It was only last Sunday that renowned quarterback coach Tom Martinez was on the football field of Menlo-Atherton High School, finessing and schooling another one of his numerous Bay Area prodigies.
“He was out there still coaching, still giving it his all,” said Turner Baty, who had met Martinez, his mentor, just five years prior. “That just shows you what type of person he is.”
That was the last day the two saw one another.
Martinez, who had been awaiting a kidney transplant, died of a heart attack Tuesday during a dialysis session. Martinez had just hit 66 years of age — it was his birthday Tuesday.
Baty, who quarterbacked City College of San Francisco last season and will attend the University of Kansas this year, received the news via a phone call from Martinez’ wife, Olivia.
“He’s just become like a second father to me,” said the 19-year-old Baty, who routinely dined and watched film with his coach last season. “It’s really tough. I wasn’t always the best, but he believed in me, believed in my hard work and he definitely made me the quarterback and the man I am today.”
Martinez may have first received national recognition with the rise of San Mateo’s Tom Brady, but his coaching career began well before he trained that 12-year-old who would eventually lead the New England Patriots to three Super Bowl championships.
The coaching icon began his career at the College of San Mateo in 1972, where he skippered football, women’s basketball and eventually softball.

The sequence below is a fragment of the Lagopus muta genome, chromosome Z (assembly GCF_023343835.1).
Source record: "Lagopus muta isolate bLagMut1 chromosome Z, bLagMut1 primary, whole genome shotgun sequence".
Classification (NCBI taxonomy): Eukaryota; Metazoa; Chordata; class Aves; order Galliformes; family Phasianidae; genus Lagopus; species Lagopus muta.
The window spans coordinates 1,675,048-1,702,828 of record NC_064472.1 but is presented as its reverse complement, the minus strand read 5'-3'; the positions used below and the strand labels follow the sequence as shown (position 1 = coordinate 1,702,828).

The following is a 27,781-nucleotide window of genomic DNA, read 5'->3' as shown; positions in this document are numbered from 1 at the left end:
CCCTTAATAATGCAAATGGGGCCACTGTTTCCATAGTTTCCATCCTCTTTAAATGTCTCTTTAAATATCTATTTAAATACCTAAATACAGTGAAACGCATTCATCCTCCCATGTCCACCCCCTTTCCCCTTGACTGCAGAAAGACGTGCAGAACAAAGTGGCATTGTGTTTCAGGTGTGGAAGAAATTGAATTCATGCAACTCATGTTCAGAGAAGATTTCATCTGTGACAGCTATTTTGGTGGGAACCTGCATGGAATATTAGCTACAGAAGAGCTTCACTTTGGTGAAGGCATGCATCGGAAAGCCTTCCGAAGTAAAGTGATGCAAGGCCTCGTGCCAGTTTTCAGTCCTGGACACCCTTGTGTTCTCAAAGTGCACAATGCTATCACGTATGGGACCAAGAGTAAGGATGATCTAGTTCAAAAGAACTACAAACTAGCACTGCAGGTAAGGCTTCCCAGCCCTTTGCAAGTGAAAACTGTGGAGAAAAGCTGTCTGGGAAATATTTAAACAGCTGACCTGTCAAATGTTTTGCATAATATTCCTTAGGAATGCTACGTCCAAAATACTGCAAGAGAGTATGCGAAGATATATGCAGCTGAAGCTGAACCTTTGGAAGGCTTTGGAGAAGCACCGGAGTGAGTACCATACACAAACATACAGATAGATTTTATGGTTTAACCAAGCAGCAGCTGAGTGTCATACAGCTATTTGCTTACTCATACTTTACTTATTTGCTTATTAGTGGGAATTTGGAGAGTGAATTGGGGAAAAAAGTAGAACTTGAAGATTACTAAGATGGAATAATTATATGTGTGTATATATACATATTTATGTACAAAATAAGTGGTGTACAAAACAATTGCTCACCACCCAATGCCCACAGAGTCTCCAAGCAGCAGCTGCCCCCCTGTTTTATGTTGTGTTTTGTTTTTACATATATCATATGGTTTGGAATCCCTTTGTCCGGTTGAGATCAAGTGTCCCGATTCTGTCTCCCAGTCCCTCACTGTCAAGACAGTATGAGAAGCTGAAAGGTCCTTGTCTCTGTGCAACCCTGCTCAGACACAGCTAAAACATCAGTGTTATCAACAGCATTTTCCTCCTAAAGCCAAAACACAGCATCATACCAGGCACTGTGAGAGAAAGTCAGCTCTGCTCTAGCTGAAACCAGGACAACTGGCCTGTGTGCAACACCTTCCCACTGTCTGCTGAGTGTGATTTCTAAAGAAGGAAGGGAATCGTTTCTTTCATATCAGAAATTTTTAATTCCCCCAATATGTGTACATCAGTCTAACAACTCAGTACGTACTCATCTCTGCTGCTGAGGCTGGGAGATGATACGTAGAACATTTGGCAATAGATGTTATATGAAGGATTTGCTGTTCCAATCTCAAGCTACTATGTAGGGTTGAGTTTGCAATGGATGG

His 1,100 combined wins in all three sports cemented Martinez’s spot as the winningest coach in California community colleges, and he was inducted into CSM’s Hall of Fame last year. He retired from CSM in 2007, but continued to work with numerous quarterbacks, including Brady.
“He’s somebody we’ll really miss,” CSM’s sports information director Fred Baer said. “It’s unfortunate. His health really claimed him earlier than it should have.”
Last June, Martinez was informed that he had only a month to live. After resetting his pacemaker and an aggressive national donor campaign, it looked like Martinez would coach some more.
“It was very traumatic, but he was brave about everything,” Baer said. “He wasn’t going to just accept what appeared to be his fate, and just die quietly. He fought it till the end.”